One might argue that such choices are outside the realm of what the developers intended for the character (in this case Agent 47). That is true, and certainly one of the important aspects of a video game is that the game mechanics are used by the developer to tell a story about their character. Dungeons and Dragons isn’t about someone elses’ character, it is about yours, so curtailing the game choices for a D&D game doesn’t make nearly as much sense.
A note: I’m not talking about the boardgames like Castle Ravenloft that Wizards has recently spent plenty of time and energy creating. Those use the core structure and rule-set merely as a guide. Rather than attempt to create a reasonable facsimile, the board games offered so far show the versatility of the D&D universe, and merely provide alternate forums for the game. They aren’t actually trying to translate the game 1:1.
The latest in this long line of drab gaming experiences is Dungeons and Dragons: Daggerdale. A typical hack and slash dungeon crawler that really resembles D&D in that some characters use swords and others use magic…two things that do indeed exist in the D&D universe.
It is there where the similarities and comparisons should end, because there is no analog for Dungeons and Dragons. Even if one did exist, it wouldn’t be found on a PC or gaming console, because of the constraints. Simply putting “Dungeons and Dragons” on the box does not make it so.
This isn’t a call against all video games. Video games are often times brilliant and as I life-time gamer I wouldn’t ever give them up. Yet, there hasn’t been a decent D&D inspired game since Planescape: Torment, a cult classic , released in 1999, that was well received for allowing role playing and complete narrative immersion in a way that few PC or console games ever have.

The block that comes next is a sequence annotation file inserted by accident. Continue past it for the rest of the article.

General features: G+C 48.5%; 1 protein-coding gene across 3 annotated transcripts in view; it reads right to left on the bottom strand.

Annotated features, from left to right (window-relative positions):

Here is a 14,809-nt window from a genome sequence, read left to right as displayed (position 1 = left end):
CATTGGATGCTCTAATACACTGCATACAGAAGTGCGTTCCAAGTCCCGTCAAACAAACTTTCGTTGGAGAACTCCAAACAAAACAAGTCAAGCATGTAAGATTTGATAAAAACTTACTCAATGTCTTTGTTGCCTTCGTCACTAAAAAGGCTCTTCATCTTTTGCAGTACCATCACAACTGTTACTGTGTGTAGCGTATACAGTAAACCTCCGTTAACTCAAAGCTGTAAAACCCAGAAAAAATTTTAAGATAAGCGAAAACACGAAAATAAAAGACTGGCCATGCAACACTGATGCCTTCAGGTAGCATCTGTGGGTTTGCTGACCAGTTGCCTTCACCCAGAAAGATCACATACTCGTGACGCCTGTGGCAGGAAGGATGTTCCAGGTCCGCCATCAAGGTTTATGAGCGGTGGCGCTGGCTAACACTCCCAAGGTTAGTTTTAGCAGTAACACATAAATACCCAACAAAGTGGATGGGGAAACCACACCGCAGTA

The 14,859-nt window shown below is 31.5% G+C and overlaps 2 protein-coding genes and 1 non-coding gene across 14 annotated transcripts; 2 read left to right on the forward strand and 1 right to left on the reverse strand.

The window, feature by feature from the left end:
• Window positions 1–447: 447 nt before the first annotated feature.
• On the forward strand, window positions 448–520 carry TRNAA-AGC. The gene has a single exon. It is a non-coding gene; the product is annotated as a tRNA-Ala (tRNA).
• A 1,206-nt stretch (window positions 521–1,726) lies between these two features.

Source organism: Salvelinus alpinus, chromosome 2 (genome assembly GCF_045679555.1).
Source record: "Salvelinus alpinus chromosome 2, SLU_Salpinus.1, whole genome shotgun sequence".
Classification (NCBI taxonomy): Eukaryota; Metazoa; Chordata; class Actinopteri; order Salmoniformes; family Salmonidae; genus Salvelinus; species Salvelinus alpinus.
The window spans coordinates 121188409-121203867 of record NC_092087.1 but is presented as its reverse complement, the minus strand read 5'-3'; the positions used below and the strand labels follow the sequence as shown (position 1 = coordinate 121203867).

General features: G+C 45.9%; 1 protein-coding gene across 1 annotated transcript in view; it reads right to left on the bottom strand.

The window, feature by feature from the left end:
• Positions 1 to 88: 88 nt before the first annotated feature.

Beyond that, you’d have to look at Temple of Elemental Evil (from 2003) and the Baldur’s Gate series for the best translation of the D&D core rule-set to a digital game offering. The first Baldur’s Gate was released back in 1999, so suffice to say it has been awhile.
There have been enough attempts in the interim, from online offerings like D&D online, which did little to truly capitalize on the unique Eberron setting, choosing the outlying city of Stormreach as its focus. The previously mentioned Daggerdale is the just the latest in a slew of hack n’ slash games that merely hold the D&D brand above the game’s title. It is depressing that this much time and effort has been spent over the last decade trying to put the proverbial square peg in a round hole.
While video games rarely become more like a tabletop RPG just by association, the opposite is unfortunately not true, especially in popular perception. I don’t think you could get very accurate statistics on how many people are turned on to D&D through a mediocre offering like Daggerdale but I imagine it doesn’t approach the number of D&D players turned off by it.
From the start of fourth edition, aficionados have complained that it is too like World of Warcraftand that it feels “videogamey.” Whether or not this is true, the best way to throw fuel on the fire is to literally make a D&D videogame! And if it’s not even going to be a good one, what’s the point?
(images from wizards.com and joystiq.com)